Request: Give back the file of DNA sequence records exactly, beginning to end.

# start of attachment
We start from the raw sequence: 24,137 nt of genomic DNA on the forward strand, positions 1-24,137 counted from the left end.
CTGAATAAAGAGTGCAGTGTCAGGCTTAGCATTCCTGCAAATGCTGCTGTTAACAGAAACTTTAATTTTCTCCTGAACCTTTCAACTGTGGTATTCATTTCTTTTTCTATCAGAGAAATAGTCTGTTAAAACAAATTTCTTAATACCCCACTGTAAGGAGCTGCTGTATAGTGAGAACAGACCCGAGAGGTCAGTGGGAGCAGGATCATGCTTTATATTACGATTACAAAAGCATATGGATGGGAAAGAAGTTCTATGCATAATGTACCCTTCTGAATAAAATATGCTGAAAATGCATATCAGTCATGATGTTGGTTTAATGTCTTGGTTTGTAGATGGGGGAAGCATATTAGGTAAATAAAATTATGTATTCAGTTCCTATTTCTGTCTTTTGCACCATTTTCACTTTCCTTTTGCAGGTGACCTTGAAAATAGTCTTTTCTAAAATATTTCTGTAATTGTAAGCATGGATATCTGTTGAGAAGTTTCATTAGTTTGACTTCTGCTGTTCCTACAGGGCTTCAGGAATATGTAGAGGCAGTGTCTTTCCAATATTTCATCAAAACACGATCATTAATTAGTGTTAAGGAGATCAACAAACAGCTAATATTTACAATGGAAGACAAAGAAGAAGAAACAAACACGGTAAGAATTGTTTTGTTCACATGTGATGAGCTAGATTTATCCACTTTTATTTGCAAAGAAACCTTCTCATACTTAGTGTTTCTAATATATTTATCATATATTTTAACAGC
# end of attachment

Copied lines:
We start from the raw sequence: 24,137 nt of genomic DNA on the forward strand, positions 1-24,137 counted from the left end.
CTGAATAAAGAGTGCAGTGTCAGGCTTAGCATTCCTGCAAATGCTGCTGTTAACAGAAACTTTAATTTTCTCCTGAACCTTTCAACTGTGGTATTCATTTCTTTTTCTATCAGAGAAATAGTCTGTTAAAACAAATTTCTTAATACCCCACTGTAAGGAGCTGCTGTATAGTGAGAACAGACCCGAGAGGTCAGTGGGAGCAGGATCATGCTTTATATTACGATTACAAAAGCATATGGATGGGAAAGAAGTTCTATGCATAATGTACCCTTCTGAATAAAATATGCTGAAAATGCATATCAGTCATGATGTTGGTTTAATGTCTTGGTTTGTAGATGGGGGAAGCATATTAGGTAAATAAAATTATGTATTCAGTTCCTATTTCTGTCTTTTGCACCATTTTCACTTTCCTTTTGCAGGTGACCTTGAAAATAGTCTTTTCTAAAATATTTCTGTAATTGTAAGCATGGATATCTGTTGAGAAGTTTCATTAGTTTGACTTCTGCTGTTCCTACAGGGCTTCAGGAATATGTAGAGGCAGTGTCTTTCCAATATTTCATCAAAACACGATCATTAATTAGTGTTAAGGAGATCAACAAACAGCTAATATTTACAATGGAAGACAAAGAAGAAGAAACAAACACGGTAAGAATTGTTTTGTTCACATGTGATGAGCTAGATTTATCCACTTTTATTTGCAAAGAAACCTTCTCATACTTAGTGTTTCTAATATATTTATCATATATTTTAACAGC